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by Ellen Blake
Bring back paper menus!
I hate that many restaurants continue to use QR code menus. It’s not that I don’t appreciate technology or the fact that menus are available on the web. I actually love that I can order food online. It’s quick and efficient, but the experience is very different on my large screen home computer than it is on my cell phone. I order take-out all the time online. When I’m out in a restaurant, though, I only have my mobile phone, which is problematic for a variety of reasons. I know I can bring my tablet with me for access to a larger screen, but I don’t unless I happen to use a large purse that day. Even then, I usually don’t remember to bring it. How do you feel about restaurant QR code ordering?
What are QR code menus?
Most of us are aware that QR, or Quick Response, code menus became very popular in a restaurants over the last few years. The technology is not new, but became much more widely used during the pandemic to replace high-touch traditional print menus with a contactless alternative. A QR code is a square shaped black and white symbol generally located on the table. Instead of a traditional menu, diners use their phone’s camera to scan the QR code to access a mobile-friendly digital version. The menu displays on your phone, allowing you to browse through the restaurant offerings.
Why I hate QR codes in restaurants
Text is too small
Alot of us in the 50Plus age group don’t see as well as we did when younger, myself included. Age unfortunately brings problems that may weaken our vision and eyes. I have a large group of long-time friends who celebrate holidays together and I noticed this year that we all wear glasses. Even those who had lasik surgery or use contact lenses now use reading glasses. When we started 25 years ago, only a few of us wore spectacles. Trying to read a menu on a small mobile screen poses a significant problem for me, especially in a dimly lit restaurant.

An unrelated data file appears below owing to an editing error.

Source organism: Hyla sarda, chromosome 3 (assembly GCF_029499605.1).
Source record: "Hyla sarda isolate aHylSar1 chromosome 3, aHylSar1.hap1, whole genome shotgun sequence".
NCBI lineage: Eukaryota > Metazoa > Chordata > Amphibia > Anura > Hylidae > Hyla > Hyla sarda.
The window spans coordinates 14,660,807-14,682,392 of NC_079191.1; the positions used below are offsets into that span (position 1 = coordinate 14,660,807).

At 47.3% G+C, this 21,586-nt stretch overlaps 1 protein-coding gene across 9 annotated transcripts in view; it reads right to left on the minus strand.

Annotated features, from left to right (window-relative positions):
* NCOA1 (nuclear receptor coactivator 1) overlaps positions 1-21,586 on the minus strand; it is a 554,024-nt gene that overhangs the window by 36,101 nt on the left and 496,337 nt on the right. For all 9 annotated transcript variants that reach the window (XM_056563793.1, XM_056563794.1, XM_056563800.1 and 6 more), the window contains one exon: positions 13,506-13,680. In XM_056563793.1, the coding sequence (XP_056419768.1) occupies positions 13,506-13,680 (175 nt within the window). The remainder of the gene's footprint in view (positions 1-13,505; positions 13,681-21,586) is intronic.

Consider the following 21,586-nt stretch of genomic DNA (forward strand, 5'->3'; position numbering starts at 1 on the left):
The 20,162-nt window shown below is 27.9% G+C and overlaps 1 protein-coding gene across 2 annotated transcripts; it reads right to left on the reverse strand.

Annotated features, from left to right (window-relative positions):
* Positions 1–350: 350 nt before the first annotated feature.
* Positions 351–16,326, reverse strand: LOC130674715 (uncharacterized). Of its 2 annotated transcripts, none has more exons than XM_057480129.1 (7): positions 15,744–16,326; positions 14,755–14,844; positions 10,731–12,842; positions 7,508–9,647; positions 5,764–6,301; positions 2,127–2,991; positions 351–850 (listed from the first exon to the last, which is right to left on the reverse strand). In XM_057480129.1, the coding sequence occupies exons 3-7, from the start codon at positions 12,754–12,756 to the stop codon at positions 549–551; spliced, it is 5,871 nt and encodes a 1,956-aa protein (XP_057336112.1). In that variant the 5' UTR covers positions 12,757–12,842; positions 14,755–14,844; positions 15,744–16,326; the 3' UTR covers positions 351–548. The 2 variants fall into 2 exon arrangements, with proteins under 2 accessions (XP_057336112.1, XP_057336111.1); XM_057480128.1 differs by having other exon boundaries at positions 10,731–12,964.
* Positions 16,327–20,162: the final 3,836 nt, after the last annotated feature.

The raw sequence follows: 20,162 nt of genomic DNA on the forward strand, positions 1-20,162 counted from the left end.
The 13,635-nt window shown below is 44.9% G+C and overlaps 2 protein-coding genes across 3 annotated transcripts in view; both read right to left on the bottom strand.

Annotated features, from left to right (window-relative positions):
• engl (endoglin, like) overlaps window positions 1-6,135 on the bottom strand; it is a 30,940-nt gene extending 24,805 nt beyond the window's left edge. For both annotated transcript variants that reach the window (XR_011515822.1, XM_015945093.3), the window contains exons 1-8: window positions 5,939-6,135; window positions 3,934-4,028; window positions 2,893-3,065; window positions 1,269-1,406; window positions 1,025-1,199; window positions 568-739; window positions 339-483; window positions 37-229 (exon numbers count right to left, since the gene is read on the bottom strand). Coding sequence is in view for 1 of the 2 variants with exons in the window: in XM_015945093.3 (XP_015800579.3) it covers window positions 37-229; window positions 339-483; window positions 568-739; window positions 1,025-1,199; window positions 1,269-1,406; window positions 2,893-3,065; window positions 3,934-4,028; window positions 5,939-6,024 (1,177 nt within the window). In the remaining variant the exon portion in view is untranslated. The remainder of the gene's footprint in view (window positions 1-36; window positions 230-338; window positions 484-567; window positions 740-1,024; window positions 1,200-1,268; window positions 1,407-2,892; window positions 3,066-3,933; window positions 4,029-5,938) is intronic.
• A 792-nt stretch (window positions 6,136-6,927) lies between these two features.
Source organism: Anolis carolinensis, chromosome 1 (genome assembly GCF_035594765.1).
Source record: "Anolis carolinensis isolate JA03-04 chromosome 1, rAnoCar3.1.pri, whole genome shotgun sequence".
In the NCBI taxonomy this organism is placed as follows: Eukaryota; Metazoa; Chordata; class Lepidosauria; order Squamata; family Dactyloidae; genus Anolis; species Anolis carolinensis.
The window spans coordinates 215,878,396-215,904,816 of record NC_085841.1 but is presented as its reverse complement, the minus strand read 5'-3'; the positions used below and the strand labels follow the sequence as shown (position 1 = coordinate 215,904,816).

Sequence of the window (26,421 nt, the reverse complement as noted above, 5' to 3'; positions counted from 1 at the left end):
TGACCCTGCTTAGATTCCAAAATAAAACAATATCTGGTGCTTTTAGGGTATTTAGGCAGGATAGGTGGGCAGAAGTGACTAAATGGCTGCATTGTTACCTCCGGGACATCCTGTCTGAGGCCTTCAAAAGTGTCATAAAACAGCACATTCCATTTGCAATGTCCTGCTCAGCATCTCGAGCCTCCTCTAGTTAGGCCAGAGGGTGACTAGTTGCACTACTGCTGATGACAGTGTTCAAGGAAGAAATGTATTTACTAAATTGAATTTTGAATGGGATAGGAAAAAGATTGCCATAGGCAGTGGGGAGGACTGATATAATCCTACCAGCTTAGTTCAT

Need to scroll to view all menu items
With a traditional paper menu, I can view all the food offerings with ease (providing the font is large enough!). I can go back and forth between the entrées, appetizers and beverages quickly to pull together my order. I don’t have to scroll up, down and across multiple times to read through the full menu as with a QR code menu. Trying to decide what to order becomes a chore on the cell phone. A very annoying chore. If you don’t memorize the menu, and most people don’t, this system requires a lot of back and forth. I have to ask, “What comes with that entrée again?” or “Which appetizers for the table work with everyone’s meal?”, then scroll back to the appropriate part of the menu to remind myself. It’s just not easy to browse through a menu this way.
Put your phone away!
I can’t tell you how much I dislike everyone having to pull out their phones as soon as they sit down at a restaurant. Often the phones stay on the table afterwards. Going out to eat used to be one of life’s greatest pleasures for me. It’s a time to focus on those sharing your table and not make someone on the other end of your phone or text screen the priority. Phones, in my opinion, should stay in your pocket or purse on silent when dining out. Check your phone when in the rest room to ensure there isn’t an emergency if you like, or leave the phone on vibrate so you know if someone urgently needs you. Let’s face it, most calls are not emergencies and the person contacting you can wait an hour for you to get back to them. People using their phones even to just return texts during a meal lessens the dining experience for me.
Where are the specials?
How do you easily find the specials in a restaurant when scrolling a QR code menu? Digital formatting changes conventional menu design; it’s not easy to format an online menu to quickly draw the eye to a unique deal or offering. Some restaurants rely on the waiters to explain the specials verbally before taking your menu, and others use a white board. Those options work, but I always liked when restaurants provided a one page paper menu explaining the specials best. Many restaurants no longer do any of the three and when the specials are listed only on the online menu I often miss them.